• stomach;
  • gastric emptying;
  • autonomic neuropathy;
  • symptoms;
  • glycaemic control;
  • diagnosis;
  • therapy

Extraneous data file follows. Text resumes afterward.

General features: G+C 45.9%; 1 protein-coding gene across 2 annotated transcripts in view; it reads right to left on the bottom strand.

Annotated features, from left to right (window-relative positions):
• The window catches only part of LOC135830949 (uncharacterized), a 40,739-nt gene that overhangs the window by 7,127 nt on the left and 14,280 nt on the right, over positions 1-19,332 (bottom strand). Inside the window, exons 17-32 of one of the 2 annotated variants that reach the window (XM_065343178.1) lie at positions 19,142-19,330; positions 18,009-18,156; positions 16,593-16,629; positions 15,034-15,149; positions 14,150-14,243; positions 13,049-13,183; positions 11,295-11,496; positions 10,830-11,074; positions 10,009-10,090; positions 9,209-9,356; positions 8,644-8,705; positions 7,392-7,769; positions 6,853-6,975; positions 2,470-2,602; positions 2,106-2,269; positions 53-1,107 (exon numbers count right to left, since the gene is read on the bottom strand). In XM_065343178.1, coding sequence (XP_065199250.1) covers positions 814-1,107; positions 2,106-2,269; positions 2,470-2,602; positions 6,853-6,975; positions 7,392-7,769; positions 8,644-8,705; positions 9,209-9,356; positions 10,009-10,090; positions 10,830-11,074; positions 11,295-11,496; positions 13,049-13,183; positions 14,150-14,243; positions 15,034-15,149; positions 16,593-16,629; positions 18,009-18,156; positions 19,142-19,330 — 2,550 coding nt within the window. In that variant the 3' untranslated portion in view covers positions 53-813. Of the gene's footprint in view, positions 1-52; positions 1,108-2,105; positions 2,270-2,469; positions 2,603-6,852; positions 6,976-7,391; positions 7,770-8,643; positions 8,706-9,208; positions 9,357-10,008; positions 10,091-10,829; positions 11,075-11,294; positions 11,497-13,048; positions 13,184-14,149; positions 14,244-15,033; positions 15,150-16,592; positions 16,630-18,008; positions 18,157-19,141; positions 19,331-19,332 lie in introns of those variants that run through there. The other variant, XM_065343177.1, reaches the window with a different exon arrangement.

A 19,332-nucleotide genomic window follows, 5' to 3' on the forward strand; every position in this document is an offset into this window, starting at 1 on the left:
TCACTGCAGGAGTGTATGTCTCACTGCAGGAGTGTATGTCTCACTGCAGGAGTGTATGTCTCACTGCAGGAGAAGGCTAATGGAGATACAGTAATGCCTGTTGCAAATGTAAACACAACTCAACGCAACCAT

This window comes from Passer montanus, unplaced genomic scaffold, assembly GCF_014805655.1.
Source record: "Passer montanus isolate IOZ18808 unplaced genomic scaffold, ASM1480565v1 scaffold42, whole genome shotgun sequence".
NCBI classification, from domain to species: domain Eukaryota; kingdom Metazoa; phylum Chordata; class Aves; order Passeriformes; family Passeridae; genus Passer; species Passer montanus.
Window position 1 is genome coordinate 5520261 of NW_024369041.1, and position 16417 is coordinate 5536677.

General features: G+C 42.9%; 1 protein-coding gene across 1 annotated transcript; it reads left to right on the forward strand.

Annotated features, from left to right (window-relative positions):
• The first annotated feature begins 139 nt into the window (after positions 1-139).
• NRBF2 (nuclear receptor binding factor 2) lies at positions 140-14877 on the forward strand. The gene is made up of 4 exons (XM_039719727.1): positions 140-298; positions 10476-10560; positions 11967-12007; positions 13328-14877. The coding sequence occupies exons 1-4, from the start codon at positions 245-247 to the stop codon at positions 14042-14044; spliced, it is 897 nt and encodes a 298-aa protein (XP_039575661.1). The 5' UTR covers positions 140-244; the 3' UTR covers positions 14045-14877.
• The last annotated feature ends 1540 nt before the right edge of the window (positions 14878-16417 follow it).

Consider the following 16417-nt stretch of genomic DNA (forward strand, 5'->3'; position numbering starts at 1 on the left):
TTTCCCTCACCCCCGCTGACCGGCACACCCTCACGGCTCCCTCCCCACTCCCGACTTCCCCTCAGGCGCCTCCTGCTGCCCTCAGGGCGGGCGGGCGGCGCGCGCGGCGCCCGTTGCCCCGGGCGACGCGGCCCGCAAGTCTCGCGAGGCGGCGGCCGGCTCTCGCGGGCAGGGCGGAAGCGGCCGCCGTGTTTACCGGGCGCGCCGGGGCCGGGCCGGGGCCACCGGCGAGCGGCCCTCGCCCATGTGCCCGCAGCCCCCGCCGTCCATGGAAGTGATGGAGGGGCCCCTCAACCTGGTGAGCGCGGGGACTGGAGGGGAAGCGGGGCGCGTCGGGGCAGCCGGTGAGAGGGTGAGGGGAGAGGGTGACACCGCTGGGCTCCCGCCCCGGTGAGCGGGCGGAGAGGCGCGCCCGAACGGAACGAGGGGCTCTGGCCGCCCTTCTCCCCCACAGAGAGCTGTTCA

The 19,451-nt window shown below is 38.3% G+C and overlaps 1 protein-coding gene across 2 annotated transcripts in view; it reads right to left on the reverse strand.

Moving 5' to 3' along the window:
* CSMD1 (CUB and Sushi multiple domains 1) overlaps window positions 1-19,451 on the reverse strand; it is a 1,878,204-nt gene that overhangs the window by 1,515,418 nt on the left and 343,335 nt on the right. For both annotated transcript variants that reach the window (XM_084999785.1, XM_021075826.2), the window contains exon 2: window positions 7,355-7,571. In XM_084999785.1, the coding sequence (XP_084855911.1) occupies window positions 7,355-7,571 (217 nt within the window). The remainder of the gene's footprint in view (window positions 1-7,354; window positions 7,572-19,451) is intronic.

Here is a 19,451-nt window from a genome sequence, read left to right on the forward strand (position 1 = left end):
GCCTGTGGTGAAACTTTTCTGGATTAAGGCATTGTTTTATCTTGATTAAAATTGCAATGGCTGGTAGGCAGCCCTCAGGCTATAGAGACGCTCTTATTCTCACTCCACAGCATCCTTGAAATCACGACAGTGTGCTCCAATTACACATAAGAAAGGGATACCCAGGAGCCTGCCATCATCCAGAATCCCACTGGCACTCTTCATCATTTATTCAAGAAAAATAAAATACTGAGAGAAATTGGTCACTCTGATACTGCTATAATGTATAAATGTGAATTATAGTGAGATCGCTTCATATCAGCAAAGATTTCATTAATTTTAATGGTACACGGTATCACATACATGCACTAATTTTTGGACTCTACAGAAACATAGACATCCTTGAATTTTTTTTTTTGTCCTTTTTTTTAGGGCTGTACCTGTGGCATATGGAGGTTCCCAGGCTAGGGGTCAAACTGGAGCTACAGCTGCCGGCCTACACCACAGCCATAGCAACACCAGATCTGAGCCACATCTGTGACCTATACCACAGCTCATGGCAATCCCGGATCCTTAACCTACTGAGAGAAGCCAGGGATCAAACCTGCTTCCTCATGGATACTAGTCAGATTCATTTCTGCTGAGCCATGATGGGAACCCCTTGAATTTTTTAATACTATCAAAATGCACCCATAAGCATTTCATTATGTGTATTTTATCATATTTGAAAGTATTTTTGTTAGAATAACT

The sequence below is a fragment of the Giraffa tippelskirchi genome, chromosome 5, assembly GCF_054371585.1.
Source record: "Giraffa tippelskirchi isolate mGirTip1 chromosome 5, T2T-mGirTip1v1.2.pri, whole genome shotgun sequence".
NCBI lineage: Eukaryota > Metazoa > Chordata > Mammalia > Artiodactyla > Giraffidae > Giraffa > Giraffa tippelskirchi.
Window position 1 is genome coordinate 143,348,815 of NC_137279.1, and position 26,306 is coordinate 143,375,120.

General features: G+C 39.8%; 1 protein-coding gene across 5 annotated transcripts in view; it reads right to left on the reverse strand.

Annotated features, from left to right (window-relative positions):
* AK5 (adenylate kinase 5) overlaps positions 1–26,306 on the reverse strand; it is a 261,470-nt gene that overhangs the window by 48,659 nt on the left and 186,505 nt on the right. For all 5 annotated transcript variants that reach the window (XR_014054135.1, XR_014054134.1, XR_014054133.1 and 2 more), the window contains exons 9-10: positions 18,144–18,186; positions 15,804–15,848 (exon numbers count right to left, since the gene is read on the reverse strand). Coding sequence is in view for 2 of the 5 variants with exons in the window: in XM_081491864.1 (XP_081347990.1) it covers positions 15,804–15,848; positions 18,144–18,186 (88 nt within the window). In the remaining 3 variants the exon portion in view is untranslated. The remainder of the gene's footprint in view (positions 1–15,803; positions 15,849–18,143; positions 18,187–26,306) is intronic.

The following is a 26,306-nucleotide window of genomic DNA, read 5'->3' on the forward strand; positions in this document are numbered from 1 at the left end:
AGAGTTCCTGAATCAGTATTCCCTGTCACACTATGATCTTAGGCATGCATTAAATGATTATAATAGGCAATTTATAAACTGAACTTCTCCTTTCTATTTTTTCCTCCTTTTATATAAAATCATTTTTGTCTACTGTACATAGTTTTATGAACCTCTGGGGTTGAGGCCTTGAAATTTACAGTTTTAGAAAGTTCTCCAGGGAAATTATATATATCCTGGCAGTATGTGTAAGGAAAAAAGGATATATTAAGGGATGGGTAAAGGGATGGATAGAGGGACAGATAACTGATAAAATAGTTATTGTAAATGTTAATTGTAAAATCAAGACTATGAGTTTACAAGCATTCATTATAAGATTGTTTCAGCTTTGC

The outcome of recent studies has led to redefinition of concepts relating to the prevalence, pathogenesis and clinical significance of disordered gastric emptying in patients with diabetes mellitus. The use of scintigraphic techniques has established that gastric emptying is abnormally slow in approx. 30–50% of outpatients with long-standing Type 1 or Type 2 diabetes, although the magnitude of this delay is modest in many cases. Upper gastrointestinal symptoms occur frequently and affect quality of life adversely in patients with diabetes, although the relationship between symptoms and the rate of gastric emptying is weak. Acute changes in blood glucose concentration affect both gastric motor function and upper gastrointestinal symptoms. Gastric emptying is slower during hyperglycaemia when compared with euglycaemia and accelerated during hypoglycaemia. The blood glucose concentration may influence the response to prokinetic drugs. Conversely, the rate of gastric emptying is a major determinant of post-prandial glycaemic excursions in healthy subjects, as well as in Type 1 and Type 2 patients. A number of therapies currently in development are designed to improve post-prandial glycaemic control by modulating the rate of delivery of nutrients to the small intestine.